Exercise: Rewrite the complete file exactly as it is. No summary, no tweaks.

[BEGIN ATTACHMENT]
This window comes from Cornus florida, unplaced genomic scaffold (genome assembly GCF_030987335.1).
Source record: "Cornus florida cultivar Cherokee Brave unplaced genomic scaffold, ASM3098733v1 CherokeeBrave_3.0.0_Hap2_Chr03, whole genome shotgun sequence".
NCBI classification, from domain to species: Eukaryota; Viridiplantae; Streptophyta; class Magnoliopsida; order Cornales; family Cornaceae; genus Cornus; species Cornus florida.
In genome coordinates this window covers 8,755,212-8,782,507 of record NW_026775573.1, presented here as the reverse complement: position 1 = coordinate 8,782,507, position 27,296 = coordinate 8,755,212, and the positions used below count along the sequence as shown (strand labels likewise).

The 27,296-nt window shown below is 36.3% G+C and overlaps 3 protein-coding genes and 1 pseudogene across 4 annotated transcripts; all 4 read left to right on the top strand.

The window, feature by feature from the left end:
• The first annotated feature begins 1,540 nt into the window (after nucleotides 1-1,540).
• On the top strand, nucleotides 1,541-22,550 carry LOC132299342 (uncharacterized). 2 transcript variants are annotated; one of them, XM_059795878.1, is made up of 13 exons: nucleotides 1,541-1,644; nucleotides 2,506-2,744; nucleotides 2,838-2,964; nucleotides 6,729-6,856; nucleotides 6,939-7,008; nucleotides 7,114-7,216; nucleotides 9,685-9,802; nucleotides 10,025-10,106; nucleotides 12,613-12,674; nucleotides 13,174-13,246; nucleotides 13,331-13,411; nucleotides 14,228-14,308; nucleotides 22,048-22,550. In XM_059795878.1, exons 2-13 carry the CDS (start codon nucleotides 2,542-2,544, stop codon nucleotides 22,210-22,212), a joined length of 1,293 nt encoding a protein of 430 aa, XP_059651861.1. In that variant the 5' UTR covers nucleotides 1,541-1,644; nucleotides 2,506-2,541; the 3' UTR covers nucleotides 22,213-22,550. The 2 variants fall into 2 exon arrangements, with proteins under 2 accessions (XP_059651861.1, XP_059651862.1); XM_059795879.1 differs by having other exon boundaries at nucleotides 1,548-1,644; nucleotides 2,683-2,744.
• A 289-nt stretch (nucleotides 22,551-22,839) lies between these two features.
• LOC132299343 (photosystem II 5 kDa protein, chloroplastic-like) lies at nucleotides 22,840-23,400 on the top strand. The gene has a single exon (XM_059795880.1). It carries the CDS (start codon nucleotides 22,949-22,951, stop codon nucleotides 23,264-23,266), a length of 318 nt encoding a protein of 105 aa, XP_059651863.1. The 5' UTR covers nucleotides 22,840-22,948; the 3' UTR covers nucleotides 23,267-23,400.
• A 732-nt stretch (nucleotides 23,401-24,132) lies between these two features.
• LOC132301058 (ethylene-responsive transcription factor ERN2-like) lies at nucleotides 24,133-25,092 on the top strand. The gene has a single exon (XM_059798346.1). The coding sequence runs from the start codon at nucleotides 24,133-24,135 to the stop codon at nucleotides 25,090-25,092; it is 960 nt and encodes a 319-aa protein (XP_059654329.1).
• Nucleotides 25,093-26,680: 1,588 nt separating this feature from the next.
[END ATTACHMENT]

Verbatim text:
This window comes from Cornus florida, unplaced genomic scaffold (genome assembly GCF_030987335.1).
Source record: "Cornus florida cultivar Cherokee Brave unplaced genomic scaffold, ASM3098733v1 CherokeeBrave_3.0.0_Hap2_Chr03, whole genome shotgun sequence".
NCBI classification, from domain to species: Eukaryota; Viridiplantae; Streptophyta; class Magnoliopsida; order Cornales; family Cornaceae; genus Cornus; species Cornus florida.
In genome coordinates this window covers 8,755,212-8,782,507 of record NW_026775573.1, presented here as the reverse complement: position 1 = coordinate 8,782,507, position 27,296 = coordinate 8,755,212, and the positions used below count along the sequence as shown (strand labels likewise).

The 27,296-nt window shown below is 36.3% G+C and overlaps 3 protein-coding genes and 1 pseudogene across 4 annotated transcripts; all 4 read left to right on the top strand.

The window, feature by feature from the left end:
• The first annotated feature begins 1,540 nt into the window (after nucleotides 1-1,540).
• On the top strand, nucleotides 1,541-22,550 carry LOC132299342 (uncharacterized). 2 transcript variants are annotated; one of them, XM_059795878.1, is made up of 13 exons: nucleotides 1,541-1,644; nucleotides 2,506-2,744; nucleotides 2,838-2,964; nucleotides 6,729-6,856; nucleotides 6,939-7,008; nucleotides 7,114-7,216; nucleotides 9,685-9,802; nucleotides 10,025-10,106; nucleotides 12,613-12,674; nucleotides 13,174-13,246; nucleotides 13,331-13,411; nucleotides 14,228-14,308; nucleotides 22,048-22,550. In XM_059795878.1, exons 2-13 carry the CDS (start codon nucleotides 2,542-2,544, stop codon nucleotides 22,210-22,212), a joined length of 1,293 nt encoding a protein of 430 aa, XP_059651861.1. In that variant the 5' UTR covers nucleotides 1,541-1,644; nucleotides 2,506-2,541; the 3' UTR covers nucleotides 22,213-22,550. The 2 variants fall into 2 exon arrangements, with proteins under 2 accessions (XP_059651861.1, XP_059651862.1); XM_059795879.1 differs by having other exon boundaries at nucleotides 1,548-1,644; nucleotides 2,683-2,744.
• A 289-nt stretch (nucleotides 22,551-22,839) lies between these two features.
• LOC132299343 (photosystem II 5 kDa protein, chloroplastic-like) lies at nucleotides 22,840-23,400 on the top strand. The gene has a single exon (XM_059795880.1). It carries the CDS (start codon nucleotides 22,949-22,951, stop codon nucleotides 23,264-23,266), a length of 318 nt encoding a protein of 105 aa, XP_059651863.1. The 5' UTR covers nucleotides 22,840-22,948; the 3' UTR covers nucleotides 23,267-23,400.
• A 732-nt stretch (nucleotides 23,401-24,132) lies between these two features.
• LOC132301058 (ethylene-responsive transcription factor ERN2-like) lies at nucleotides 24,133-25,092 on the top strand. The gene has a single exon (XM_059798346.1). The coding sequence runs from the start codon at nucleotides 24,133-24,135 to the stop codon at nucleotides 25,090-25,092; it is 960 nt and encodes a 319-aa protein (XP_059654329.1).
• Nucleotides 25,093-26,680: 1,588 nt separating this feature from the next.